Imaginations tend to run wild at the Château de Pierrefonds, often used as a site for turning movies as well as a film location for the current BBC television series Merlin. The medieval to 15th century castle, which had been falling to ruin, was restored, renovated and yes, recreated in the 19th century by architect Viollet-le-Duc at the request of Napoleon III. The emperor, who wanted to use the château near Compiègne as a secondary residence, hesitated between this château and another. At the suggestion of the empress, he made the decision between the two by drawing lots. She, however, who preferred Pierrefonds, rigged the selection by writing Pierrefonds on both pieces of paper used for the drawing.
Viollet-le-Duc's approach to the project was not archeologic; he took great liberty in recreating what he imagined the château had been like during the Medieval and Renaissance periods. His colorful reconstitutions of the interior have been both lauded and berated as eclectic, although his exterior restorations are generally regarded as excellent.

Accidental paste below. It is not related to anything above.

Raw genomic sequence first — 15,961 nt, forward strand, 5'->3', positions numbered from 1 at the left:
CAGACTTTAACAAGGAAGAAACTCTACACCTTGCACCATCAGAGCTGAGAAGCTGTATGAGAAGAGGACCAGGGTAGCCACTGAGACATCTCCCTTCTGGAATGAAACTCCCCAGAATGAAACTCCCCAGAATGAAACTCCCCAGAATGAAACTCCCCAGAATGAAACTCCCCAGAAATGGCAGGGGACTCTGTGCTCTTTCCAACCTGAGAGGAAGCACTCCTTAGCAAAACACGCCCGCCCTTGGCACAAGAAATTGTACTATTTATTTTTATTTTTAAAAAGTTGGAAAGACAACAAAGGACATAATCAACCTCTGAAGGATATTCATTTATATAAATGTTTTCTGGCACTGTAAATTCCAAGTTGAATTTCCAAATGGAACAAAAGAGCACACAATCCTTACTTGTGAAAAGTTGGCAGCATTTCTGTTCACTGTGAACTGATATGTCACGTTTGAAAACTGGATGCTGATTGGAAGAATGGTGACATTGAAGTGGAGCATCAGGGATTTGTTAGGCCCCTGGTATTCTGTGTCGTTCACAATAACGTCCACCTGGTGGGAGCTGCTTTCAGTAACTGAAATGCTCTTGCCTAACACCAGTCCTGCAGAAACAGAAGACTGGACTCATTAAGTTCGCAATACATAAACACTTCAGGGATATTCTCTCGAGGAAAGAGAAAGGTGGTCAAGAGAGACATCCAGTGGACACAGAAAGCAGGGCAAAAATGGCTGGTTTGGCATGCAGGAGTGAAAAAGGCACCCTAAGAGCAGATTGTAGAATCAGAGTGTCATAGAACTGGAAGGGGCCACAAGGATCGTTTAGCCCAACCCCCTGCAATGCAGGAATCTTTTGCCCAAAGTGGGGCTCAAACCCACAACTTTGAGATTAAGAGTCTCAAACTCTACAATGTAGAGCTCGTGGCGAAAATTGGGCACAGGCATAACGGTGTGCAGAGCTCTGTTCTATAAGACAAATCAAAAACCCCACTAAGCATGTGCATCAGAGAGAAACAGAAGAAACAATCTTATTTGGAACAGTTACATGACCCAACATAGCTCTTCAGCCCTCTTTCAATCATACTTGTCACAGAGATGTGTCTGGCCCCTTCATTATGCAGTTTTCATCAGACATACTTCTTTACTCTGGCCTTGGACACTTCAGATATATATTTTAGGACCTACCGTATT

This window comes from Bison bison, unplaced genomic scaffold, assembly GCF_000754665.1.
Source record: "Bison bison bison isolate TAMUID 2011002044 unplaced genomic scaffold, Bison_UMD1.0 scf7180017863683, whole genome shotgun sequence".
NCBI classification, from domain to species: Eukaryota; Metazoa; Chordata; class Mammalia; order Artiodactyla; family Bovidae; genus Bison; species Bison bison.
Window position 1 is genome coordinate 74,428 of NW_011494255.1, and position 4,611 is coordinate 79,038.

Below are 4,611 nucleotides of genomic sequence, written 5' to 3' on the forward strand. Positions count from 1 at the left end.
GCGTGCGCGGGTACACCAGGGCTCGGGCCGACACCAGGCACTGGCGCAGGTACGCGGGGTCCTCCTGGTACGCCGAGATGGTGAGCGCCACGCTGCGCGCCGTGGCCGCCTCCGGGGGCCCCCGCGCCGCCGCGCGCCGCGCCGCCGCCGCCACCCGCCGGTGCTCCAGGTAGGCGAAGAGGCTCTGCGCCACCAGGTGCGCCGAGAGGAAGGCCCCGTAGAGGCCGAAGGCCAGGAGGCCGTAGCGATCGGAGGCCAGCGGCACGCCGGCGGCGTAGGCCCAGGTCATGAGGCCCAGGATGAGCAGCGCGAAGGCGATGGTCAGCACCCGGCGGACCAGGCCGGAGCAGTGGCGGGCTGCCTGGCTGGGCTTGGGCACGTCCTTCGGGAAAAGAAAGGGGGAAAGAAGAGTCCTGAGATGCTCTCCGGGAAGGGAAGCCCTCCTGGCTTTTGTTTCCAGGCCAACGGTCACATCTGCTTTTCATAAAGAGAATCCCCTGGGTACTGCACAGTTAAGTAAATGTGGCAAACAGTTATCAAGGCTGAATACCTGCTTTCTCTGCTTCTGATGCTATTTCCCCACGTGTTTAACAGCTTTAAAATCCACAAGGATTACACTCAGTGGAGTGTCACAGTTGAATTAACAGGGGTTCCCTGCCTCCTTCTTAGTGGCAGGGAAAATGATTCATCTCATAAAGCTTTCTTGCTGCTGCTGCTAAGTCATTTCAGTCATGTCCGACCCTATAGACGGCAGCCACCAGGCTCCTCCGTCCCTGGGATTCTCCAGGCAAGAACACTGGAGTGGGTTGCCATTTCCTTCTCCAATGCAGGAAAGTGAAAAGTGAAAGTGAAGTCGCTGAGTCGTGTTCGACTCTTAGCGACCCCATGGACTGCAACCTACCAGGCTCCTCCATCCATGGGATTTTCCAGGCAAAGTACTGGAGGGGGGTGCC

In the château's crypt are plaster-cast copies of the recumbent effigies of France's royalty that are in the Basilique de Saint-Denis, Paris. These casts, made at the order of Louis-Philippe, were originally intended to be exposed at the château de Versailles. Today they are the principal players in a strange and creepy sound and dim-light display, le Bal des Gisants, an attraction in the lower reaches of the castle. Undoubtedly the closest a historic monument of France will ever come to being a Disneyland-like representation.
un tirage au sort: a drawing of lotsun bal: a dance, a ball
un gisant: a recumbent statue
un tournage de film: a shooting, a filming; a film making
©2012 P.B. Lecron